Willow - I know why Amber didn't do this episode, and I like Azura Skye's acting, but I just couldn't get past the randomness of it. Of all people, why would Cassie be speaking for Tara? " That's just how it is" doesn't really cut it. Tara never even met Cassie, and since when in this show did being dead mean you get to sit around watching and listening to your loved ones (unless you're actually a ghost, I suppose)? I dunno, I'm being ridiculously nit-picky I'm sure, but the whole basis of the conversation made it hard for me to buy the emotional moment. Though it does feature a very believable push-and-pull between Willow's serious anxieties and her summer lessons from Giles and the Coven, and of course she's the one who gets that something suspicious is happening in the end.

    1. Spike - Not much to say here. I do wish they had given JM more to do in this episode but I understand why the writers kept us at a distance, in the dark.

      Xander - It does bug me that he is unexplainably absent, and the fact that Nick is in every single other episode only emphasizes how odd it is.

      The Trio scenes bother me the least, which is surprising because I tended to skip their parts during the S6 rewatch. I know plot-wise it never would have worked, but it's such a shame that Jonathan died and we were stuck with Andrew - who tended to less comic relief and more obnoxious burden - the rest of the season. With all his ups and downs, Jonathan was a really fascinating recurring character, I liked where he was going, and I wish he had been the one to "join her gang and possibly hang out at her house."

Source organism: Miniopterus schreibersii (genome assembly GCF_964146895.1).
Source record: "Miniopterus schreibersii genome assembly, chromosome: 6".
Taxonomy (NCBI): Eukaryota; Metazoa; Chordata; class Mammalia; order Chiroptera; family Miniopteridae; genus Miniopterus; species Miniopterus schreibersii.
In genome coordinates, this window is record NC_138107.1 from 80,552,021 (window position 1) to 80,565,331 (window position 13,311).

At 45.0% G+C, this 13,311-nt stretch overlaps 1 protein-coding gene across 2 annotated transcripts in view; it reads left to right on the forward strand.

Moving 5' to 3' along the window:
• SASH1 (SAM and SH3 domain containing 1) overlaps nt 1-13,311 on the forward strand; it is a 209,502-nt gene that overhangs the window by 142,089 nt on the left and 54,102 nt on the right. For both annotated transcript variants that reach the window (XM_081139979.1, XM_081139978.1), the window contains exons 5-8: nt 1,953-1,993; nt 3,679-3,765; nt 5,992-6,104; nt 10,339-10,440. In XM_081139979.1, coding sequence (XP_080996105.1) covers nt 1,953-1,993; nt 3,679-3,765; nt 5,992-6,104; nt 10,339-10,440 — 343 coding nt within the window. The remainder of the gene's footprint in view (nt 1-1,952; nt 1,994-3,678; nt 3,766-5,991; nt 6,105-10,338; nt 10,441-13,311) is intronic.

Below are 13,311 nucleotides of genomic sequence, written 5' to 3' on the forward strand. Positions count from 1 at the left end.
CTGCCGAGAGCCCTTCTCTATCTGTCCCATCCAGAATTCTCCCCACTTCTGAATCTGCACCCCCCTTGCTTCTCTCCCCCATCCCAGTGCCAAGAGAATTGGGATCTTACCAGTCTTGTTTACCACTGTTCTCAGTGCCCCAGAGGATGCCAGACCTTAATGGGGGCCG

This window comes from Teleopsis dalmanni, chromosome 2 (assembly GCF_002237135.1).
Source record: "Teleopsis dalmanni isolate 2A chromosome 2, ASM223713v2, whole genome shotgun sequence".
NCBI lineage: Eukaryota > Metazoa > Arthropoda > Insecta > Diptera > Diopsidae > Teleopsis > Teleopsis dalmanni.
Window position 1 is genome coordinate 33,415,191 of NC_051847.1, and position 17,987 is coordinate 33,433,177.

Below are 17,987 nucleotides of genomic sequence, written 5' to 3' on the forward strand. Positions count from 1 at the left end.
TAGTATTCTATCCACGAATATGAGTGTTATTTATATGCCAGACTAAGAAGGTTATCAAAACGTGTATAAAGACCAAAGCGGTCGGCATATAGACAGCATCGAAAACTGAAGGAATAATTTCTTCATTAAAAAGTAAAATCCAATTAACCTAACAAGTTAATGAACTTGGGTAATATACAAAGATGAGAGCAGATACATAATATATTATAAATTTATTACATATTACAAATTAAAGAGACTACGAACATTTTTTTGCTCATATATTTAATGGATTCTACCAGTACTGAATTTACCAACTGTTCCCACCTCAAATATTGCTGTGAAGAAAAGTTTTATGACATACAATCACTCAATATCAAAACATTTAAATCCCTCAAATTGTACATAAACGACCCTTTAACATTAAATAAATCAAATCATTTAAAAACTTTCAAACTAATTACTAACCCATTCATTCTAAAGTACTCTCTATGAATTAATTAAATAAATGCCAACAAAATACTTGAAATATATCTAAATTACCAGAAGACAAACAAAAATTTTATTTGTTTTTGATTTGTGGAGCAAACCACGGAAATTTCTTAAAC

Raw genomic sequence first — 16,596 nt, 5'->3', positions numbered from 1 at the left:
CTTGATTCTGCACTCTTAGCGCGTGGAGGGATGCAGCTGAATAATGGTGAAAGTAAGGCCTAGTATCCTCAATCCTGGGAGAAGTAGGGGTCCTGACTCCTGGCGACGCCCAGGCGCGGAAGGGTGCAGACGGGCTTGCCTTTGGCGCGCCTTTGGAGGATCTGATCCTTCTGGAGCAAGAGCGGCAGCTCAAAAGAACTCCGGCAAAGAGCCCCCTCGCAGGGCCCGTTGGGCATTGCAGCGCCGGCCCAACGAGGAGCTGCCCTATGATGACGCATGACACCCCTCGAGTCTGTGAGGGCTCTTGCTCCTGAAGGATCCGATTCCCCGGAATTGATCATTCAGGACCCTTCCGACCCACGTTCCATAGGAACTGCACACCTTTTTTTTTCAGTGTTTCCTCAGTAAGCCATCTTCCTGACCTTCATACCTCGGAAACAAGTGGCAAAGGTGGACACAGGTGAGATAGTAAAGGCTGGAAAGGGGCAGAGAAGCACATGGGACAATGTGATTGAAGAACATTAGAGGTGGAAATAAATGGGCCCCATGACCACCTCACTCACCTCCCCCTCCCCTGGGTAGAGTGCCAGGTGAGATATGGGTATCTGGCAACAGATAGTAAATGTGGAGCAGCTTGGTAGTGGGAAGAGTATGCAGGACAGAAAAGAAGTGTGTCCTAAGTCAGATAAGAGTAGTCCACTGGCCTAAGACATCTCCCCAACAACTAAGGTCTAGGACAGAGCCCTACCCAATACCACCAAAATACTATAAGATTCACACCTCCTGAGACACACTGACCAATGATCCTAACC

I love the concept of this episode, but it didn't feel Great to me, though I'd love to be convinced otherwise.

  3. Add me in with the 'I didn't care much for this ep.' crowd. Blah, blah, woe is me, blah. Buffy, if she could get her head out of her a** for 5 seconds, would realize that she is connected, more than any one, to a tradition of slaying going back centuries (millenia?). The only time she ever shows the slightest interest in the slayers who came before her is in 'Fool For Love' and it's purely self-serving.
    Lonliness is another of Wheedon's pet hobby horses, and he bangs on about on it 'til I want to bang on him with a hammer. Cry me a f*cking river. We all fell that way from time to time, but it isn't quite like that. We are both wave and particle.

    1. The loneliness of the hero seems to be a pretty common modern trope. Think Batman or Spiderman.

      As for the Slayer line, Buffy's experience with the First Slayer in Restless didn't really encourage closeness: "No friends. Just the kill. We are alone."

    2. SPOILERy

      Note that Buffy's realization of the true nature of her connection with other slayers and how it can be leveraged to do good is the point of her journey in season 7. Perhaps we are supposed to think about this connection and how Buffy has failed so far to realize its usefulness. Not to pity Buffy but to see where she is in her journey.